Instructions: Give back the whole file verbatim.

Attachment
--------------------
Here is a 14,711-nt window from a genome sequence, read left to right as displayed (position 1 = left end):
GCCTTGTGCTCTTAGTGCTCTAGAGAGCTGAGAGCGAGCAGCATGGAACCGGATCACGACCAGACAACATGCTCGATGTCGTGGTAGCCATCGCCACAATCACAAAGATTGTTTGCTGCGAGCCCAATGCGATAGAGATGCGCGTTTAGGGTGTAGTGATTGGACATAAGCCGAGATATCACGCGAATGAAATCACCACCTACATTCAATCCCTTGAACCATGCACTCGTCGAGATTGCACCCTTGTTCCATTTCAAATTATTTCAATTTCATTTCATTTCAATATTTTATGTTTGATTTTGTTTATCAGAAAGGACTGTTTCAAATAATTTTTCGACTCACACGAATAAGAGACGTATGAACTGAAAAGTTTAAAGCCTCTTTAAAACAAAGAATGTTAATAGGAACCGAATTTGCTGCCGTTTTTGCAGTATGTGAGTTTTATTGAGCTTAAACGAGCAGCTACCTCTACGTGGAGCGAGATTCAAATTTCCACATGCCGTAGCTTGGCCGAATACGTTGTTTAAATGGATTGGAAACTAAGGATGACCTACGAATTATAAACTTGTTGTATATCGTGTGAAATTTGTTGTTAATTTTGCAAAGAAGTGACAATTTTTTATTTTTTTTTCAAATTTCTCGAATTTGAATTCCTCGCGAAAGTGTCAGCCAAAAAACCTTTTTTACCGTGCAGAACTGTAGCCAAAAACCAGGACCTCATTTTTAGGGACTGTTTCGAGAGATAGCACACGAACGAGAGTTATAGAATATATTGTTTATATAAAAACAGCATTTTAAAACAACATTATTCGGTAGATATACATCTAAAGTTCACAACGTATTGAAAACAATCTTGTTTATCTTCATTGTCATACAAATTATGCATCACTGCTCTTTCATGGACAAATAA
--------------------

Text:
Here is a 14,711-nt window from a genome sequence, read left to right as displayed (position 1 = left end):
GCCTTGTGCTCTTAGTGCTCTAGAGAGCTGAGAGCGAGCAGCATGGAACCGGATCACGACCAGACAACATGCTCGATGTCGTGGTAGCCATCGCCACAATCACAAAGATTGTTTGCTGCGAGCCCAATGCGATAGAGATGCGCGTTTAGGGTGTAGTGATTGGACATAAGCCGAGATATCACGCGAATGAAATCACCACCTACATTCAATCCCTTGAACCATGCACTCGTCGAGATTGCACCCTTGTTCCATTTCAAATTATTTCAATTTCATTTCATTTCAATATTTTATGTTTGATTTTGTTTATCAGAAAGGACTGTTTCAAATAATTTTTCGACTCACACGAATAAGAGACGTATGAACTGAAAAGTTTAAAGCCTCTTTAAAACAAAGAATGTTAATAGGAACCGAATTTGCTGCCGTTTTTGCAGTATGTGAGTTTTATTGAGCTTAAACGAGCAGCTACCTCTACGTGGAGCGAGATTCAAATTTCCACATGCCGTAGCTTGGCCGAATACGTTGTTTAAATGGATTGGAAACTAAGGATGACCTACGAATTATAAACTTGTTGTATATCGTGTGAAATTTGTTGTTAATTTTGCAAAGAAGTGACAATTTTTTATTTTTTTTTCAAATTTCTCGAATTTGAATTCCTCGCGAAAGTGTCAGCCAAAAAACCTTTTTTACCGTGCAGAACTGTAGCCAAAAACCAGGACCTCATTTTTAGGGACTGTTTCGAGAGATAGCACACGAACGAGAGTTATAGAATATATTGTTTATATAAAAACAGCATTTTAAAACAACATTATTCGGTAGATATACATCTAAAGTTCACAACGTATTGAAAACAATCTTGTTTATCTTCATTGTCATACAAATTATGCATCACTGCTCTTTCATGGACAAATAA